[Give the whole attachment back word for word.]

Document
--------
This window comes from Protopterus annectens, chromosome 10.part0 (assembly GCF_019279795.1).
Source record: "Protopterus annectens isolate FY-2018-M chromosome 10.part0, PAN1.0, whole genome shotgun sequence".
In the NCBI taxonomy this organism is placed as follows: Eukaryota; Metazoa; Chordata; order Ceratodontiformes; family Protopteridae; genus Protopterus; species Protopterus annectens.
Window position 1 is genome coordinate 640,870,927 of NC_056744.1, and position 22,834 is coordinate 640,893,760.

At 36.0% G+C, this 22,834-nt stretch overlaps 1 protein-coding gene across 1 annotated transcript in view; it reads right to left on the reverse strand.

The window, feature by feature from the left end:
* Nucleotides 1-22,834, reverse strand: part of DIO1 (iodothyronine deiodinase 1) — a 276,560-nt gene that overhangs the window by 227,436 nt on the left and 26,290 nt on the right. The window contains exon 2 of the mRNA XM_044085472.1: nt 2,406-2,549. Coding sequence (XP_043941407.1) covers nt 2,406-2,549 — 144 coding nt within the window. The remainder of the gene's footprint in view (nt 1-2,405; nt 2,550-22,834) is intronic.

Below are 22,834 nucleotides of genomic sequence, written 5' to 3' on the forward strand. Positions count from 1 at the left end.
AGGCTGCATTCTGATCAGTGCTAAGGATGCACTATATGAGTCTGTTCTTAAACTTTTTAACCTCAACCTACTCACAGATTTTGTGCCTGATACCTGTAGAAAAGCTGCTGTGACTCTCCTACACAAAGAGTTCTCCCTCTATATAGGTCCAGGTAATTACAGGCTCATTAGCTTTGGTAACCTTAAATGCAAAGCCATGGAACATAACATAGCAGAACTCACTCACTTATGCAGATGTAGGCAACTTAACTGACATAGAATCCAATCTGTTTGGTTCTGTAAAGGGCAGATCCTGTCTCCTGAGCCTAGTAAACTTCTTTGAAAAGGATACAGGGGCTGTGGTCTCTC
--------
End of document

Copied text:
This window comes from Protopterus annectens, chromosome 10.part0 (assembly GCF_019279795.1).
Source record: "Protopterus annectens isolate FY-2018-M chromosome 10.part0, PAN1.0, whole genome shotgun sequence".
In the NCBI taxonomy this organism is placed as follows: Eukaryota; Metazoa; Chordata; order Ceratodontiformes; family Protopteridae; genus Protopterus; species Protopterus annectens.
Window position 1 is genome coordinate 640,870,927 of NC_056744.1, and position 22,834 is coordinate 640,893,760.

At 36.0% G+C, this 22,834-nt stretch overlaps 1 protein-coding gene across 1 annotated transcript in view; it reads right to left on the reverse strand.

The window, feature by feature from the left end:
* Nucleotides 1-22,834, reverse strand: part of DIO1 (iodothyronine deiodinase 1) — a 276,560-nt gene that overhangs the window by 227,436 nt on the left and 26,290 nt on the right. The window contains exon 2 of the mRNA XM_044085472.1: nt 2,406-2,549. Coding sequence (XP_043941407.1) covers nt 2,406-2,549 — 144 coding nt within the window. The remainder of the gene's footprint in view (nt 1-2,405; nt 2,550-22,834) is intronic.

Below are 22,834 nucleotides of genomic sequence, written 5' to 3' on the forward strand. Positions count from 1 at the left end.
AGGCTGCATTCTGATCAGTGCTAAGGATGCACTATATGAGTCTGTTCTTAAACTTTTTAACCTCAACCTACTCACAGATTTTGTGCCTGATACCTGTAGAAAAGCTGCTGTGACTCTCCTACACAAAGAGTTCTCCCTCTATATAGGTCCAGGTAATTACAGGCTCATTAGCTTTGGTAACCTTAAATGCAAAGCCATGGAACATAACATAGCAGAACTCACTCACTTATGCAGATGTAGGCAACTTAACTGACATAGAATCCAATCTGTTTGGTTCTGTAAAGGGCAGATCCTGTCTCCTGAGCCTAGTAAACTTCTTTGAAAAGGATACAGGGGCTGTGGTCTCTC